“Yes, consumers are eating at home more often,” Raftery says, “but they still have a need for convenience, which is one of the main reasons they ate out so often in the past. Frozen foods meet the need for convenience but allow them to save money by eating at home.”
A variety of value-added non-frozen Hot List foods serve much the same purpose: potato side dishes, refrigerated pasta/noodles, refrigerated sauce/gravy/marinade, fresh-cut salad, breakfast/cereal/snack bars, prepared pudding, refrigerated prepared salad/fruit/coleslaw, shelf-stable toaster pastries/tarts, refrigerated dinners/entrees and more.
For those consumers already eating at home and looking for ways to cut back further, “from-scratch” cooking seems to be making a comeback, suggested by the large number of common meal ingredients on this year’s list - cooking and salad oils, dry rice, spaghetti/macaroni/pasta, pancake/French toast/waffle mixes, “all other” beans, noodles, dried beans/grains, tomato paste, meat sauce/marinade/glaze, breadcrumbs, refrigerated uncooked meats, spices/seasonings, etc. Home baking also seems to be on the rise, given the appearance of categories such as flour, shortening, pie/pastry filling, cooking/baking nuts, chips/baking chocolate/cocoa, frozen pie/pastry shells, baking powder/soda, cake/cupcake/pie mixes and coconut.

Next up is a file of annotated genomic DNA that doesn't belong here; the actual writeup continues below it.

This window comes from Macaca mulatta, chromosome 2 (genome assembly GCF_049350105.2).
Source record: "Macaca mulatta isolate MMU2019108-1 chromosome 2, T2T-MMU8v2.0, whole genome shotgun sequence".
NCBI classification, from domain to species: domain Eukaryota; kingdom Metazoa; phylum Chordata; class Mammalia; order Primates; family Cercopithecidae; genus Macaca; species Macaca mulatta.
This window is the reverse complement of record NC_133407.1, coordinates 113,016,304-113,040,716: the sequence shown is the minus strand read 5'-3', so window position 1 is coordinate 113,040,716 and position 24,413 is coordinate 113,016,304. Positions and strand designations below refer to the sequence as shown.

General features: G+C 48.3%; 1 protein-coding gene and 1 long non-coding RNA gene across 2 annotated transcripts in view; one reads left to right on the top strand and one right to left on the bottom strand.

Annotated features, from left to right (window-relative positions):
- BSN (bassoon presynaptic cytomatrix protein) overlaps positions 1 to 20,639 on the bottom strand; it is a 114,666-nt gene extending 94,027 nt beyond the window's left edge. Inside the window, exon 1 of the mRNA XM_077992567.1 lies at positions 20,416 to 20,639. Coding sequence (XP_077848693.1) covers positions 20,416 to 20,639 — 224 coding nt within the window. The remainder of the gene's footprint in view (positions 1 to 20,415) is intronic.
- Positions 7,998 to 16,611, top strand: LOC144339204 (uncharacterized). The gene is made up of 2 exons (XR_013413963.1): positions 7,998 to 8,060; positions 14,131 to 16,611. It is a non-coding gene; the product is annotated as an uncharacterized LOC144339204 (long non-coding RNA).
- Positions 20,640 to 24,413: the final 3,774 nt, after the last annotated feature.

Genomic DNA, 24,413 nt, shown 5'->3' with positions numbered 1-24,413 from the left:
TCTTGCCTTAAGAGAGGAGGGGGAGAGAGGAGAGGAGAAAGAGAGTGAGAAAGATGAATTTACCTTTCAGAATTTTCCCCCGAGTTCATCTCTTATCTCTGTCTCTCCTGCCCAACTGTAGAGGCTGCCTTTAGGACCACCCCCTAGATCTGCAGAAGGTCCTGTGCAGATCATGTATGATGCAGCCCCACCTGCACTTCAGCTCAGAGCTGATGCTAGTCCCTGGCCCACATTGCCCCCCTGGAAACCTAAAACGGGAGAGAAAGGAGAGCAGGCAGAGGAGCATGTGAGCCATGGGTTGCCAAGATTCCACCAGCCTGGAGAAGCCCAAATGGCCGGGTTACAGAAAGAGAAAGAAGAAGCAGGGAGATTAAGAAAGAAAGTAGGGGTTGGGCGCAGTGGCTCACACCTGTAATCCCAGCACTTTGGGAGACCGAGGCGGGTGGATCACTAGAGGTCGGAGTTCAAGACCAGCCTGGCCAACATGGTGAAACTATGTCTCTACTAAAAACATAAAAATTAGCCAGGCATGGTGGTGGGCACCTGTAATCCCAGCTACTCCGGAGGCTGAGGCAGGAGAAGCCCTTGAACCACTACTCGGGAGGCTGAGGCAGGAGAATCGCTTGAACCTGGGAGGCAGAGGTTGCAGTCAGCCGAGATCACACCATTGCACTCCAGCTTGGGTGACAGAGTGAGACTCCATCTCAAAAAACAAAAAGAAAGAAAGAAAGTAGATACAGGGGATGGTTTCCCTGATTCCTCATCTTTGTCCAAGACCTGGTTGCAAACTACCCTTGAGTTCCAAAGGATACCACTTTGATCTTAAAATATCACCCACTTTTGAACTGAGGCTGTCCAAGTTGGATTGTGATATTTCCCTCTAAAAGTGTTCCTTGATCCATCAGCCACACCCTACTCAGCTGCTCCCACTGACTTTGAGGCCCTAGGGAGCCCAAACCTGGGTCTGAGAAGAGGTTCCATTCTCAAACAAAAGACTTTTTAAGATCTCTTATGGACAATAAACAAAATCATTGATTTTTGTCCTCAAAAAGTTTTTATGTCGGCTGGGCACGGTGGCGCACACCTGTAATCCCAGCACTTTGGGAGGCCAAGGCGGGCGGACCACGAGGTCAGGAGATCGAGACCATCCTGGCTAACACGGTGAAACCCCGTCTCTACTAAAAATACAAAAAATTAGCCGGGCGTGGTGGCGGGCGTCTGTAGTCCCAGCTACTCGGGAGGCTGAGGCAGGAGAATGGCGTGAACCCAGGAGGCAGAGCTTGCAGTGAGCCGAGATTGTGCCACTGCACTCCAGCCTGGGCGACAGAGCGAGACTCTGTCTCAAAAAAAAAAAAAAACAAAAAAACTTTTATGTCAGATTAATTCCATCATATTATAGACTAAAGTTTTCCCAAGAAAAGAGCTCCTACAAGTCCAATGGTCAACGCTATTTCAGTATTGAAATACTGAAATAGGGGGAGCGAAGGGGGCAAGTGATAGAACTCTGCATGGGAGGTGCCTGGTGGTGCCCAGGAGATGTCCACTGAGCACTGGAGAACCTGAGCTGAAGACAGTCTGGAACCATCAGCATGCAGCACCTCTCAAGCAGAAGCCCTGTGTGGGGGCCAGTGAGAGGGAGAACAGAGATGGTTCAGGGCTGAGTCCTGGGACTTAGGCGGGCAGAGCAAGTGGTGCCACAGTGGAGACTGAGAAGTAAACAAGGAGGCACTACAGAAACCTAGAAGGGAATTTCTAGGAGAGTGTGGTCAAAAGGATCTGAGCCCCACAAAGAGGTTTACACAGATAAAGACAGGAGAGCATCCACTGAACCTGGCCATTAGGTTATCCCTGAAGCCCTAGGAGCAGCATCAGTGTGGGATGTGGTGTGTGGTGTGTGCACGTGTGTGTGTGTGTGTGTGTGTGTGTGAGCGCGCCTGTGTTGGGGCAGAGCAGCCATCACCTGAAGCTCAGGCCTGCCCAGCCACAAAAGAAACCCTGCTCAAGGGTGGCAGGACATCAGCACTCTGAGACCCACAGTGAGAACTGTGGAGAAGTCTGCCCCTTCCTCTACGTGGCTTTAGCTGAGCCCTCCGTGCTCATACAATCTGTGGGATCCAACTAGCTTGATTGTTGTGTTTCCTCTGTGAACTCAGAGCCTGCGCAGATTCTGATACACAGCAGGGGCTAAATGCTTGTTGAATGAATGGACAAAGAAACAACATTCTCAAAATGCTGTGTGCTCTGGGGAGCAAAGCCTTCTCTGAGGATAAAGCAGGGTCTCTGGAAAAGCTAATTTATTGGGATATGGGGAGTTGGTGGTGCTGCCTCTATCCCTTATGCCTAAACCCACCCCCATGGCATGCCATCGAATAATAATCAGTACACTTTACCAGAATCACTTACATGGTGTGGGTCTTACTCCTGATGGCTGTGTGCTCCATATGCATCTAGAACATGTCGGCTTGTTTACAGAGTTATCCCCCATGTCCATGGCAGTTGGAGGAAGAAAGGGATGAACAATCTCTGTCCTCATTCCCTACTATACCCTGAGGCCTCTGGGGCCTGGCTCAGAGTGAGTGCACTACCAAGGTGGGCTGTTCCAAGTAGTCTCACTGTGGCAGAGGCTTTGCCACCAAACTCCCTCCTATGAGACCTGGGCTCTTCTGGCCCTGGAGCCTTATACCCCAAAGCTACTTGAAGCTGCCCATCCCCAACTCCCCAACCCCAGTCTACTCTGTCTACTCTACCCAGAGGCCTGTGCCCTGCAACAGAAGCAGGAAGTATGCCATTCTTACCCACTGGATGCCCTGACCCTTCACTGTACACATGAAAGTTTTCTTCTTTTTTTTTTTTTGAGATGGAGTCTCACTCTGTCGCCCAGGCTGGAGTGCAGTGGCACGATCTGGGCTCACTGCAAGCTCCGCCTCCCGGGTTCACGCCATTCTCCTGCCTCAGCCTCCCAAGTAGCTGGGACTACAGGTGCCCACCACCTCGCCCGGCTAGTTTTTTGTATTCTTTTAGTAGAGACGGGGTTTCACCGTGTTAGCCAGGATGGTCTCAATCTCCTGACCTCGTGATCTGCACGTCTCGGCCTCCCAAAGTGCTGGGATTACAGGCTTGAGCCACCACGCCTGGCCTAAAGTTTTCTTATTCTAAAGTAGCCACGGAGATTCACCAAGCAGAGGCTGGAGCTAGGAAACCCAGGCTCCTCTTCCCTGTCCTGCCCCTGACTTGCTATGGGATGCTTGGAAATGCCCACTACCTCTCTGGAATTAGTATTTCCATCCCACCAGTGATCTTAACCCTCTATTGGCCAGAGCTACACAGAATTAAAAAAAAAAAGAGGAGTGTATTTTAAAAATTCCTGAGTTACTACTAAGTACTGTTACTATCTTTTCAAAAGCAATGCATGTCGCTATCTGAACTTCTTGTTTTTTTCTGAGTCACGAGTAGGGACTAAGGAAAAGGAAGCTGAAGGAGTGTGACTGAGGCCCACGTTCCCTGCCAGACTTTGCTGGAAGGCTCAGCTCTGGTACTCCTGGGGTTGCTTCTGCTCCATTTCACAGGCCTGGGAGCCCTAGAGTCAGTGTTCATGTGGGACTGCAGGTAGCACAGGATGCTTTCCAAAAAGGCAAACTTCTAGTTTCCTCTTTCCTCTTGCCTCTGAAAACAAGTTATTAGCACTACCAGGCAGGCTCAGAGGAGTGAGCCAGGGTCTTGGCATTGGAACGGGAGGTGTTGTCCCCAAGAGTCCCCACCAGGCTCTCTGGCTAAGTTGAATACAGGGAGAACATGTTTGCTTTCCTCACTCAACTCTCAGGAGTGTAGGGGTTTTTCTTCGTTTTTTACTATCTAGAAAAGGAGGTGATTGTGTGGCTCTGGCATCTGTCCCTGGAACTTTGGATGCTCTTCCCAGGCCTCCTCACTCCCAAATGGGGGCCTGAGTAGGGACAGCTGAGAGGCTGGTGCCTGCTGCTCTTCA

Evidence also exists that certain consumers are trading down to less-expensive proteins. For example, canned meat/meat spreads, canned lunch meats and canned tuna all made the Hot List for the first time this year.
At the other end of the spectrum, the Hot List is home to a fair number of higher-priced better-for-you categories that reflect consumers’ continued interest in healthful eating - no matter the cost: refrigerated flavored spreads (e.g., hummus), refrigerated kefir/milk substitutes/soy milk, nutritional snacks/trail mixes, egg substitutes, sunflower/pumpkin seeds, shelf-stable bottled tomato/vegetable juice cocktail, sugar substitutes, rice cakes/popcorn cakes, olive oil and “other” dried fruit.